Mathematical models of diffusion through and near skin appendages: Hair follicle and eccrine sweat gland pathways
Dancik, Yuri H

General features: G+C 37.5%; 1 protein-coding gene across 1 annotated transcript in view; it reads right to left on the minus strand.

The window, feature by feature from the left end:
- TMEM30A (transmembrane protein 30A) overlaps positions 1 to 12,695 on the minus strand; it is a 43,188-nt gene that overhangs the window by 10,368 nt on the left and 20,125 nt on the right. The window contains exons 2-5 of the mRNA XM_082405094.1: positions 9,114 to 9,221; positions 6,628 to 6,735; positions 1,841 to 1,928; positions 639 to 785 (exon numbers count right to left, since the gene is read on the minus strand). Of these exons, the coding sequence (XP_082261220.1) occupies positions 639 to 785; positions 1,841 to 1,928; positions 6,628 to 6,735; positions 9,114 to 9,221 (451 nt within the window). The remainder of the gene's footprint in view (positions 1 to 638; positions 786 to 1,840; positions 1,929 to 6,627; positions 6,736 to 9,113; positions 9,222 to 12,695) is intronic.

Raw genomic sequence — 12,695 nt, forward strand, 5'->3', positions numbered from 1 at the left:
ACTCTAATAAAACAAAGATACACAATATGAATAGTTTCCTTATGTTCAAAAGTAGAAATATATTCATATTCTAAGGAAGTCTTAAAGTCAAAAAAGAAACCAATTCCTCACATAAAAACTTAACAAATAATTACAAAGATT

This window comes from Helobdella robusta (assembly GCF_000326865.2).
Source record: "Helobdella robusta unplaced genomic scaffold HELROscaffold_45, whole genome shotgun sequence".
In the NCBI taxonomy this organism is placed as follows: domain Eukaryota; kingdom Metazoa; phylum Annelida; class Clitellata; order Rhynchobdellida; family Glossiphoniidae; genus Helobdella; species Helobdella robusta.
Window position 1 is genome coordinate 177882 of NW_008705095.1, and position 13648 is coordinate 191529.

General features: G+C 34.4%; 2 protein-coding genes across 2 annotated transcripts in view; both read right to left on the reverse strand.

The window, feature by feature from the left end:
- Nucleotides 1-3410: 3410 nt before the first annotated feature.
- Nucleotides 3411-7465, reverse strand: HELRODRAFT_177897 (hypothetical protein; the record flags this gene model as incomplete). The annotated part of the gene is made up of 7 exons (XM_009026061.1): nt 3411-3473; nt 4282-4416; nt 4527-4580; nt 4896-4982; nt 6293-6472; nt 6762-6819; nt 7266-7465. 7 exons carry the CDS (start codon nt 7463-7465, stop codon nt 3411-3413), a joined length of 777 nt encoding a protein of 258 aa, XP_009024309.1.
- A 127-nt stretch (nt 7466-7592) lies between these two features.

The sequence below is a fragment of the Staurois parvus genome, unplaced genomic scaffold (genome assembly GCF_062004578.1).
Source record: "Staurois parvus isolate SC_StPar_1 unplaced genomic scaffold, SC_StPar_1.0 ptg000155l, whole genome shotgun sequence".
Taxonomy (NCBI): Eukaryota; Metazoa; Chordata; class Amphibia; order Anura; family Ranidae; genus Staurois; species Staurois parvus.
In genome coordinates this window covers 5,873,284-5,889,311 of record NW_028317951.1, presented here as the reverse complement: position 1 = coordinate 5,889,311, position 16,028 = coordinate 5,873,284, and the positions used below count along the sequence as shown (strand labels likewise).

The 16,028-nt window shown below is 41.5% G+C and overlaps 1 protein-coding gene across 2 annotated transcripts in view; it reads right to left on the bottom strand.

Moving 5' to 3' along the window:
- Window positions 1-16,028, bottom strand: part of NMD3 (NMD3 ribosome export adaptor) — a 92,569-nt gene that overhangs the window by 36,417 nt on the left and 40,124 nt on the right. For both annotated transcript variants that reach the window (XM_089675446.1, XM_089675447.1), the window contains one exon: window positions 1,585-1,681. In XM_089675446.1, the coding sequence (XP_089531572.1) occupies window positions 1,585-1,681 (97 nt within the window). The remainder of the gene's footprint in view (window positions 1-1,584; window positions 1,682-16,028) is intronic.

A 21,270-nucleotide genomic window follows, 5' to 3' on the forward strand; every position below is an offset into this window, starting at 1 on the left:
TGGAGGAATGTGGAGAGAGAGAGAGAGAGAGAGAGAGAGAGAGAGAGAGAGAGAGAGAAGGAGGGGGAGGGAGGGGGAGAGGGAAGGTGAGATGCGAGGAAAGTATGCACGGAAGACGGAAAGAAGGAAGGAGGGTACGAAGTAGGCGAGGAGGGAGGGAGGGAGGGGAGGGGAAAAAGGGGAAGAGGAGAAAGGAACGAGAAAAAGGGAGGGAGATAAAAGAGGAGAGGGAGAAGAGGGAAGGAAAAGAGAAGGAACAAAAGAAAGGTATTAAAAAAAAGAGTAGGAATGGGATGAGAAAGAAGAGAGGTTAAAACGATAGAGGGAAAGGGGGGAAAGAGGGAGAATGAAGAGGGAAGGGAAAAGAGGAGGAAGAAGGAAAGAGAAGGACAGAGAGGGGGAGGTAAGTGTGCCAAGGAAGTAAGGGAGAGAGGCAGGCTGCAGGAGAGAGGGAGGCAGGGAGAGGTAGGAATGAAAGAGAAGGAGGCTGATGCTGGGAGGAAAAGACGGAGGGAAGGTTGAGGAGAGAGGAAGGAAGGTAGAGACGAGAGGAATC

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Quantitative modeling of the transport of topically applied chemical substances into skin appendages and the surrounding skin tissue is important to topical and transdermal drug delivery, as well as risk assessment of chemical exposure, because skin appendages---in particular hair follicles and eccrine sweat glands---can contribute significantly to skin permeability by providing shunt pathways through the epidermal barrier. In addition, an understanding of follicular delivery per se may be of considerable importance in the treatment of diseases originating in the pilosebaceous unit and of interest to the cosmetics industry. Part I of this Ph.D. thesis addresses the transport of chemicals into and near a hair follicle. A comprehensive 2-D axisymmetric finite difference model has been developed to solve the transient diffusion equation describing transport of an unionized chemical species through stratum corneum, viable epidermis, dermis and hypodermis in a large cylindrical volume surrounding a realistic geometrical representation of the hair shaft and encircling layers of the follicular sheath. The numerical technique introduces a novel non-orthogonal coordinate system fitted to the follicle's outer boundary. The barrier properties of the follicular infundibulum are modeled as a stratum corneum-like epithelium with a thickness diminishing with depth. Inputs to the calculation are the partition and diffusion coefficients of the applied drug in each skin layer, the permeability of the outer root sheath (ORS), taken as the hair follicle's outer boundary, and volumetric rate coefficients describing clearance into the systemic circulation via the dermal vasculature. Concentration profiles for a model permeant representing the lipophilic dye Bodipy® FL C 5 (BFL) were obtained for upper and lower bound estimates on the permeability of the ORS and the concentration of BFL in the sebum. The results are compared to experimentally obtained published in vitro (no clearance via the vasculature) dye distributions around hair follicles, and show the infundibulum to be the structure via which the hair follicle increases permeation into dermal tissue. The contribution of the sebaceous duct to the permeability of the hair follicle is shown to further increase the delivery of BFL to the deeper dermis, in qualitative agreement with published experimental results. Simulations of the in vivo permeation of BFL show that typical levels of clearance by the vasculature yield maxima in the average concentration profiles calculated at the hair follicle/skin tissue boundary, and in the viable epidermis and the dermis near the follicle. Average dermal concentrations near the hair follicle are up to 90 % smaller than in the in vitro case. Furthermore we use the model to simulate the diffusion of BFL into the skin from a small patch-like device. Delivery to the skin is nearly non-existent for the region of the tissue does not lying directly below the patch. Part II presents the mathematical structure for a 3-D model of the steady-state diffusion of an unionized chemical substance through and near the duct of an eccrine sweat gland. We develop the structure of the solution to the model equations with reference to physico-chemical parameter values for the diffusion of BFL.